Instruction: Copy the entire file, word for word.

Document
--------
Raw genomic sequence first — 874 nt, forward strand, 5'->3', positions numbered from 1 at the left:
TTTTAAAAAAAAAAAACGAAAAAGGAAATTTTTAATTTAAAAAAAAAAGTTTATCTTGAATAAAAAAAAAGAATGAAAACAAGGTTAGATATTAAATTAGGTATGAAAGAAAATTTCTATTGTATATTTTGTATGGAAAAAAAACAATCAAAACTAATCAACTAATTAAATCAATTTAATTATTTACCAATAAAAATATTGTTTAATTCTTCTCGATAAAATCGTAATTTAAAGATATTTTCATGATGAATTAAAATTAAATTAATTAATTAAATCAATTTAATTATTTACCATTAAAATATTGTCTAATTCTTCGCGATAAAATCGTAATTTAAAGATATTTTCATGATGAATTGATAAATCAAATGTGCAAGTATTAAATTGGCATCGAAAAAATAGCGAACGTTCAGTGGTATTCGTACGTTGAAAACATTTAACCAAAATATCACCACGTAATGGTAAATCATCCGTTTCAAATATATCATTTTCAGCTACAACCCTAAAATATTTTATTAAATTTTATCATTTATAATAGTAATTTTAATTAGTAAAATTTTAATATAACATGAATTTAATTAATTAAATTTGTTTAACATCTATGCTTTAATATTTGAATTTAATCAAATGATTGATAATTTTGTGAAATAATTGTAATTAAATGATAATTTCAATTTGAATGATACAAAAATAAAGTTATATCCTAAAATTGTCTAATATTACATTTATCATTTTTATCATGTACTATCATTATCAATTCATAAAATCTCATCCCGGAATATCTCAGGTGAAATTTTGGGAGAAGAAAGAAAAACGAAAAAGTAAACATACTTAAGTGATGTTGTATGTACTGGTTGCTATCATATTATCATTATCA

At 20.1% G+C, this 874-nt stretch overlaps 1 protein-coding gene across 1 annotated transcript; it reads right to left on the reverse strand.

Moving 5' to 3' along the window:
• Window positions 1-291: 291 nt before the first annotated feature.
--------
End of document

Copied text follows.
Raw genomic sequence first — 874 nt, forward strand, 5'->3', positions numbered from 1 at the left:
TTTTAAAAAAAAAAAACGAAAAAGGAAATTTTTAATTTAAAAAAAAAAGTTTATCTTGAATAAAAAAAAAGAATGAAAACAAGGTTAGATATTAAATTAGGTATGAAAGAAAATTTCTATTGTATATTTTGTATGGAAAAAAAACAATCAAAACTAATCAACTAATTAAATCAATTTAATTATTTACCAATAAAAATATTGTTTAATTCTTCTCGATAAAATCGTAATTTAAAGATATTTTCATGATGAATTAAAATTAAATTAATTAATTAAATCAATTTAATTATTTACCATTAAAATATTGTCTAATTCTTCGCGATAAAATCGTAATTTAAAGATATTTTCATGATGAATTGATAAATCAAATGTGCAAGTATTAAATTGGCATCGAAAAAATAGCGAACGTTCAGTGGTATTCGTACGTTGAAAACATTTAACCAAAATATCACCACGTAATGGTAAATCATCCGTTTCAAATATATCATTTTCAGCTACAACCCTAAAATATTTTATTAAATTTTATCATTTATAATAGTAATTTTAATTAGTAAAATTTTAATATAACATGAATTTAATTAATTAAATTTGTTTAACATCTATGCTTTAATATTTGAATTTAATCAAATGATTGATAATTTTGTGAAATAATTGTAATTAAATGATAATTTCAATTTGAATGATACAAAAATAAAGTTATATCCTAAAATTGTCTAATATTACATTTATCATTTTTATCATGTACTATCATTATCAATTCATAAAATCTCATCCCGGAATATCTCAGGTGAAATTTTGGGAGAAGAAAGAAAAACGAAAAAGTAAACATACTTAAGTGATGTTGTATGTACTGGTTGCTATCATATTATCATTATCA

At 20.1% G+C, this 874-nt stretch overlaps 1 protein-coding gene across 1 annotated transcript; it reads right to left on the reverse strand.

Moving 5' to 3' along the window:
• Window positions 1-291: 291 nt before the first annotated feature.